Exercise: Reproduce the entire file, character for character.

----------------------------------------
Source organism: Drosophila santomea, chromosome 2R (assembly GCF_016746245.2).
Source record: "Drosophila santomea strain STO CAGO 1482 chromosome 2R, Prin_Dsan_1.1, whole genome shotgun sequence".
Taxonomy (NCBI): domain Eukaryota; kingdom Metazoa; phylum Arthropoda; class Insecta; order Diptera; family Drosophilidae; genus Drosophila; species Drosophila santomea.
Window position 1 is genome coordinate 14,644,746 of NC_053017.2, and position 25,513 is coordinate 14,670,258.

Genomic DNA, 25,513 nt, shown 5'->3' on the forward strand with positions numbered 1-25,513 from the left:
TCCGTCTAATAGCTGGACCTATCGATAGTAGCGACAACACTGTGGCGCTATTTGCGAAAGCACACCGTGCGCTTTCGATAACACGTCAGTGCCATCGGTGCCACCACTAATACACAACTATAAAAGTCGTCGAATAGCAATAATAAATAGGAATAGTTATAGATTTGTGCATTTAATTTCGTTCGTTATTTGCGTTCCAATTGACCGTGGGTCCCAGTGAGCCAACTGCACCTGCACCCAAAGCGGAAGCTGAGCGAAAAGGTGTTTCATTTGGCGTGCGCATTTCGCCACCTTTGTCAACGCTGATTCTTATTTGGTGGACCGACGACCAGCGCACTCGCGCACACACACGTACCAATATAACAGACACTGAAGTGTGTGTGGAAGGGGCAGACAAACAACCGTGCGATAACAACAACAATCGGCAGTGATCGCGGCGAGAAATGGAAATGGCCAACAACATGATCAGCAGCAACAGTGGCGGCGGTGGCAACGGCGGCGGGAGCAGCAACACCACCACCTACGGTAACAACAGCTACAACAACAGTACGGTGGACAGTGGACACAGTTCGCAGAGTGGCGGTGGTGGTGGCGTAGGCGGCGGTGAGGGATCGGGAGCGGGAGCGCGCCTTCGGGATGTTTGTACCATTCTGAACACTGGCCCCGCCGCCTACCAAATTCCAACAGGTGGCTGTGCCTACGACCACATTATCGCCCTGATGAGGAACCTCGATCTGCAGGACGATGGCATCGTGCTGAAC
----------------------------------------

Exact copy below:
Source organism: Drosophila santomea, chromosome 2R (assembly GCF_016746245.2).
Source record: "Drosophila santomea strain STO CAGO 1482 chromosome 2R, Prin_Dsan_1.1, whole genome shotgun sequence".
Taxonomy (NCBI): domain Eukaryota; kingdom Metazoa; phylum Arthropoda; class Insecta; order Diptera; family Drosophilidae; genus Drosophila; species Drosophila santomea.
Window position 1 is genome coordinate 14,644,746 of NC_053017.2, and position 25,513 is coordinate 14,670,258.

Genomic DNA, 25,513 nt, shown 5'->3' on the forward strand with positions numbered 1-25,513 from the left:
TCCGTCTAATAGCTGGACCTATCGATAGTAGCGACAACACTGTGGCGCTATTTGCGAAAGCACACCGTGCGCTTTCGATAACACGTCAGTGCCATCGGTGCCACCACTAATACACAACTATAAAAGTCGTCGAATAGCAATAATAAATAGGAATAGTTATAGATTTGTGCATTTAATTTCGTTCGTTATTTGCGTTCCAATTGACCGTGGGTCCCAGTGAGCCAACTGCACCTGCACCCAAAGCGGAAGCTGAGCGAAAAGGTGTTTCATTTGGCGTGCGCATTTCGCCACCTTTGTCAACGCTGATTCTTATTTGGTGGACCGACGACCAGCGCACTCGCGCACACACACGTACCAATATAACAGACACTGAAGTGTGTGTGGAAGGGGCAGACAAACAACCGTGCGATAACAACAACAATCGGCAGTGATCGCGGCGAGAAATGGAAATGGCCAACAACATGATCAGCAGCAACAGTGGCGGCGGTGGCAACGGCGGCGGGAGCAGCAACACCACCACCTACGGTAACAACAGCTACAACAACAGTACGGTGGACAGTGGACACAGTTCGCAGAGTGGCGGTGGTGGTGGCGTAGGCGGCGGTGAGGGATCGGGAGCGGGAGCGCGCCTTCGGGATGTTTGTACCATTCTGAACACTGGCCCCGCCGCCTACCAAATTCCAACAGGTGGCTGTGCCTACGACCACATTATCGCCCTGATGAGGAACCTCGATCTGCAGGACGATGGCATCGTGCTGAAC